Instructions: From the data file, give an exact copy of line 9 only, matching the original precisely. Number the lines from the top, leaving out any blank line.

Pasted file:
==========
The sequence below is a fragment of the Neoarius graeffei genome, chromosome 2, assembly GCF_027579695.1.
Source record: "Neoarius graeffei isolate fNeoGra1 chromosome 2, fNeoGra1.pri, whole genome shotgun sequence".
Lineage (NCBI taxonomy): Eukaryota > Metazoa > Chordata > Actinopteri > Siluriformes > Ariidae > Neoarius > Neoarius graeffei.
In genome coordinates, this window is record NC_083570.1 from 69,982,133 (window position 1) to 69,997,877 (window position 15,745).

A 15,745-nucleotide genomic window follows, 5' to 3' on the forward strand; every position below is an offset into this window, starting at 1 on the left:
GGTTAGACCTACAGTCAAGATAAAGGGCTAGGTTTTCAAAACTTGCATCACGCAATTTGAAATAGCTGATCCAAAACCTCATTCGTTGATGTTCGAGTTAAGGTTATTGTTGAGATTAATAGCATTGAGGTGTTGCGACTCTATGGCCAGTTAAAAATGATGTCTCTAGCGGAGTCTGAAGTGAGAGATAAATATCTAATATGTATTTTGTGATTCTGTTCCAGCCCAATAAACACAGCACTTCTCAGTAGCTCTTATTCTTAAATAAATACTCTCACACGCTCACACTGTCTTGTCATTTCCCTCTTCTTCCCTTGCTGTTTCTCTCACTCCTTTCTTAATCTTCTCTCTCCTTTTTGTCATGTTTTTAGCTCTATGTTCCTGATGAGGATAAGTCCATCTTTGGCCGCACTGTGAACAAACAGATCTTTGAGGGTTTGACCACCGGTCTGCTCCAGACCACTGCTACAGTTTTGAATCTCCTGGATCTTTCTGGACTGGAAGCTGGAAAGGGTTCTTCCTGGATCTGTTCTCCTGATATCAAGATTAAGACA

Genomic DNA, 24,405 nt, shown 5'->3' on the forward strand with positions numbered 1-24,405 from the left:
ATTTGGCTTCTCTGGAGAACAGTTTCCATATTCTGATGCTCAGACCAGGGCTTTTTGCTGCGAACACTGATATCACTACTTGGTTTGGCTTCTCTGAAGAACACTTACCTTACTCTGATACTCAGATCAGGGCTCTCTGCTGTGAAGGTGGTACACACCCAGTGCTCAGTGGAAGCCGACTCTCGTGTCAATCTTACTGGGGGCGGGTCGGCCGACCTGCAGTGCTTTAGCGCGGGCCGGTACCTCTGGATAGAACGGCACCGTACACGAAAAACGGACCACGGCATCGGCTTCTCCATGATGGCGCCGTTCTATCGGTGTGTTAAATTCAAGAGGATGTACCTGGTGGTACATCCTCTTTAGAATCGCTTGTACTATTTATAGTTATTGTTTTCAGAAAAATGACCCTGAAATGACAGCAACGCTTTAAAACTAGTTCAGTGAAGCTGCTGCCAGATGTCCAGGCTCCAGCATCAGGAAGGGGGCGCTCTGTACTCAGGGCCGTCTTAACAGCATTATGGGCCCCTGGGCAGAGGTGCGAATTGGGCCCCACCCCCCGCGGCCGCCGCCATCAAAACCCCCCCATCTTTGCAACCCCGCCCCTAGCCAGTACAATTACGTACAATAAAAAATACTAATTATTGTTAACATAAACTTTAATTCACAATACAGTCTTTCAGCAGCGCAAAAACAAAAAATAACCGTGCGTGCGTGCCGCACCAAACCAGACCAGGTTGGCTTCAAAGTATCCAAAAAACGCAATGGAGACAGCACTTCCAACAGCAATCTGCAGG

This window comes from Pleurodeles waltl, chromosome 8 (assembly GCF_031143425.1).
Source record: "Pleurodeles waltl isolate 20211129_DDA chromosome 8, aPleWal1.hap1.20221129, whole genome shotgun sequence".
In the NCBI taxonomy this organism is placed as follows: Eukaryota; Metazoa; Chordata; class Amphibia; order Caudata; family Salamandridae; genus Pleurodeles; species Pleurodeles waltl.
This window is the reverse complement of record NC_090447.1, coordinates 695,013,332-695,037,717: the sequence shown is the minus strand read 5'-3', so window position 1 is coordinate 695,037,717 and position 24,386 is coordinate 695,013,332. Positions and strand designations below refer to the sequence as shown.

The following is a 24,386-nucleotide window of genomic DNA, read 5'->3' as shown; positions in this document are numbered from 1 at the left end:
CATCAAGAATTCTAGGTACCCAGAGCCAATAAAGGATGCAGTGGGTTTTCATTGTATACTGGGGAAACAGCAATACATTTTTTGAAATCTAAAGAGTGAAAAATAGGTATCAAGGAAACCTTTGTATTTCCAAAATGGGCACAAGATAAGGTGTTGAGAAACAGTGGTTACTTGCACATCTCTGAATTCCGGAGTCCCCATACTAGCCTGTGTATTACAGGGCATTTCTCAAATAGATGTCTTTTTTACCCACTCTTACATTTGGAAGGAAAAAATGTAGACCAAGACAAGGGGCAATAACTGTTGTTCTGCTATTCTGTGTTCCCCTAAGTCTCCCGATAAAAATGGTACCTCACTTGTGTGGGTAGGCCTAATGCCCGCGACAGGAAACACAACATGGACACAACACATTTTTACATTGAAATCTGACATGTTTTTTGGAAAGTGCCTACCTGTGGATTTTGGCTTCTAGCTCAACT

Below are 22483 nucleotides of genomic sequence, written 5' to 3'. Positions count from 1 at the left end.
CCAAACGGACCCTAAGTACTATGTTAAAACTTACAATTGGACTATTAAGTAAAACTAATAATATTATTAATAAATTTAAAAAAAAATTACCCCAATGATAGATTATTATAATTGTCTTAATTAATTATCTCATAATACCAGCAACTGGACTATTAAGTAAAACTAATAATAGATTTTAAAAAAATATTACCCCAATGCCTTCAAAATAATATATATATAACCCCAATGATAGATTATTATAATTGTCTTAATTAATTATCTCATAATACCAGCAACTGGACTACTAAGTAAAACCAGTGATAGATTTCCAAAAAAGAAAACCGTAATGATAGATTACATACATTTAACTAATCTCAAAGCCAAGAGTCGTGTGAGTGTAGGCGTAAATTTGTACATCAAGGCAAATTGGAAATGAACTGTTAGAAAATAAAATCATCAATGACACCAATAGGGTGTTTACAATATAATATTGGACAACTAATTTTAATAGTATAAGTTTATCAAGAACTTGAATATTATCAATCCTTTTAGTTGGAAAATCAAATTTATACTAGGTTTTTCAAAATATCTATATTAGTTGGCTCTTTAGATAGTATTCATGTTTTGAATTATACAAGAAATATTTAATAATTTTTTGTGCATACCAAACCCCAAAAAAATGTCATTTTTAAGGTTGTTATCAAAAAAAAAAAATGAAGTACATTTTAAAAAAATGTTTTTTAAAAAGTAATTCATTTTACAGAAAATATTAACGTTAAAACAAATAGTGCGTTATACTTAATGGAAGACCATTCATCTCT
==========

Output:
This window comes from Pleurodeles waltl, chromosome 8 (assembly GCF_031143425.1).